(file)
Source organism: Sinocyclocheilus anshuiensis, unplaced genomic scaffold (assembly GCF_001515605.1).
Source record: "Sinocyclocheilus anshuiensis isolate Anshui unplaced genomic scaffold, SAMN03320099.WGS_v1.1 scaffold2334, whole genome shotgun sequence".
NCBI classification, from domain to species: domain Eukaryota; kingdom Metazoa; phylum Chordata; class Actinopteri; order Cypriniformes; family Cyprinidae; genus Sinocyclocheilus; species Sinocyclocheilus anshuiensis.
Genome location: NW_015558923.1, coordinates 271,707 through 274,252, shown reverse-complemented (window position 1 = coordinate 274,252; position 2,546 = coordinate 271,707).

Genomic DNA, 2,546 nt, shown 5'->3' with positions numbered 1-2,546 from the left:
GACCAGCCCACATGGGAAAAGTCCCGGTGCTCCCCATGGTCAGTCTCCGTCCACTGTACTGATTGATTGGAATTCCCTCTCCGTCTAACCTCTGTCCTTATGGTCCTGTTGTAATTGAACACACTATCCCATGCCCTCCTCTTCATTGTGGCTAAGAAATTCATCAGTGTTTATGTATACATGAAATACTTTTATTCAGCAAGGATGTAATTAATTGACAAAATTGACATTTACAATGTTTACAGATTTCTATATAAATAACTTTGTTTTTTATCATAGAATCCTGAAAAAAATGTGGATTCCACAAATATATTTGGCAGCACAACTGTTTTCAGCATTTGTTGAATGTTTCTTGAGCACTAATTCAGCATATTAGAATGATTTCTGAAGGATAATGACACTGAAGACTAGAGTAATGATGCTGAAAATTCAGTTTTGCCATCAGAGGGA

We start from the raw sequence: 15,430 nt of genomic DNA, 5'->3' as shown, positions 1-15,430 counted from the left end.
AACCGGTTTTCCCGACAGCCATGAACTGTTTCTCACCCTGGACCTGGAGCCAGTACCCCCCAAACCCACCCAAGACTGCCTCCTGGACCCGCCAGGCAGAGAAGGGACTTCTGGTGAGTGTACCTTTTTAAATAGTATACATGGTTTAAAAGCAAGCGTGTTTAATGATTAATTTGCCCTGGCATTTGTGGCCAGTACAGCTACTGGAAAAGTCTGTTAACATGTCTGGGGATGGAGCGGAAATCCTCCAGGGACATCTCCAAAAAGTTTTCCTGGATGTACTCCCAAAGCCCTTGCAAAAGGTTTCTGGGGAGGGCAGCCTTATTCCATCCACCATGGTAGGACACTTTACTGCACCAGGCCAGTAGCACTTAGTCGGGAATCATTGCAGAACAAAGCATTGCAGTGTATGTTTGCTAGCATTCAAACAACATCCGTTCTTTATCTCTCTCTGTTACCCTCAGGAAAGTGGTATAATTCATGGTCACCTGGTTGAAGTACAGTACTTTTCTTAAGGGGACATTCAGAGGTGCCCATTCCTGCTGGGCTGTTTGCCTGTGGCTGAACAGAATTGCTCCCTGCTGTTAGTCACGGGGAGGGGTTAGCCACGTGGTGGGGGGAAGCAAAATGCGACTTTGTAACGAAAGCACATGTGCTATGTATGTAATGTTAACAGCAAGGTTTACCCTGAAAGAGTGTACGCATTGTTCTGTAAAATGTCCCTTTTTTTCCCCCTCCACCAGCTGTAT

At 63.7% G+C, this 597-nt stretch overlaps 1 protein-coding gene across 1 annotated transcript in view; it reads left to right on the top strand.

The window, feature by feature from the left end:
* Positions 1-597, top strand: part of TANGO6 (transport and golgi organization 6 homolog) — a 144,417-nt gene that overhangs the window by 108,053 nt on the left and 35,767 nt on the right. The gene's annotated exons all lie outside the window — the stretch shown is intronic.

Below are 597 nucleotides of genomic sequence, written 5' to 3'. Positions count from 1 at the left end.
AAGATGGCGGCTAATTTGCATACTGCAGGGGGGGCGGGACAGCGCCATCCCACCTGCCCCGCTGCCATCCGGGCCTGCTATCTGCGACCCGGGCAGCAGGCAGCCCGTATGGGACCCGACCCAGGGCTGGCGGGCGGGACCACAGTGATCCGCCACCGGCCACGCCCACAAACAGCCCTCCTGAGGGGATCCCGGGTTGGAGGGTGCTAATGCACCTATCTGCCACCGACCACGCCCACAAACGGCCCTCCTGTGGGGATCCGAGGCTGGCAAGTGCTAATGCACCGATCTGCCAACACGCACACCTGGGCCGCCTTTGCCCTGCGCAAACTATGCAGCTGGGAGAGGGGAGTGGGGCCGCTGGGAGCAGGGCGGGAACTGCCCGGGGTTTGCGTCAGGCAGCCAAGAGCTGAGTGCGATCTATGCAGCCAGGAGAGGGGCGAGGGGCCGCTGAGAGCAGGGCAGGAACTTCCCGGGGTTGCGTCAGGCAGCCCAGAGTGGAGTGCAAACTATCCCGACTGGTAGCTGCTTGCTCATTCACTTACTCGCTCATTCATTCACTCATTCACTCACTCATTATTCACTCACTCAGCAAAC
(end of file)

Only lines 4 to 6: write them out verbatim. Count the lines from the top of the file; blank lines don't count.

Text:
Genome location: NW_015558923.1, coordinates 271,707 through 274,252, shown reverse-complemented (window position 1 = coordinate 274,252; position 2,546 = coordinate 271,707).

Genomic DNA, 2,546 nt, shown 5'->3' with positions numbered 1-2,546 from the left:
GACCAGCCCACATGGGAAAAGTCCCGGTGCTCCCCATGGTCAGTCTCCGTCCACTGTACTGATTGATTGGAATTCCCTCTCCGTCTAACCTCTGTCCTTATGGTCCTGTTGTAATTGAACACACTATCCCATGCCCTCCTCTTCATTGTGGCTAAGAAATTCATCAGTGTTTATGTATACATGAAATACTTTTATTCAGCAAGGATGTAATTAATTGACAAAATTGACATTTACAATGTTTACAGATTTCTATATAAATAACTTTGTTTTTTATCATAGAATCCTGAAAAAAATGTGGATTCCACAAATATATTTGGCAGCACAACTGTTTTCAGCATTTGTTGAATGTTTCTTGAGCACTAATTCAGCATATTAGAATGATTTCTGAAGGATAATGACACTGAAGACTAGAGTAATGATGCTGAAAATTCAGTTTTGCCATCAGAGGGA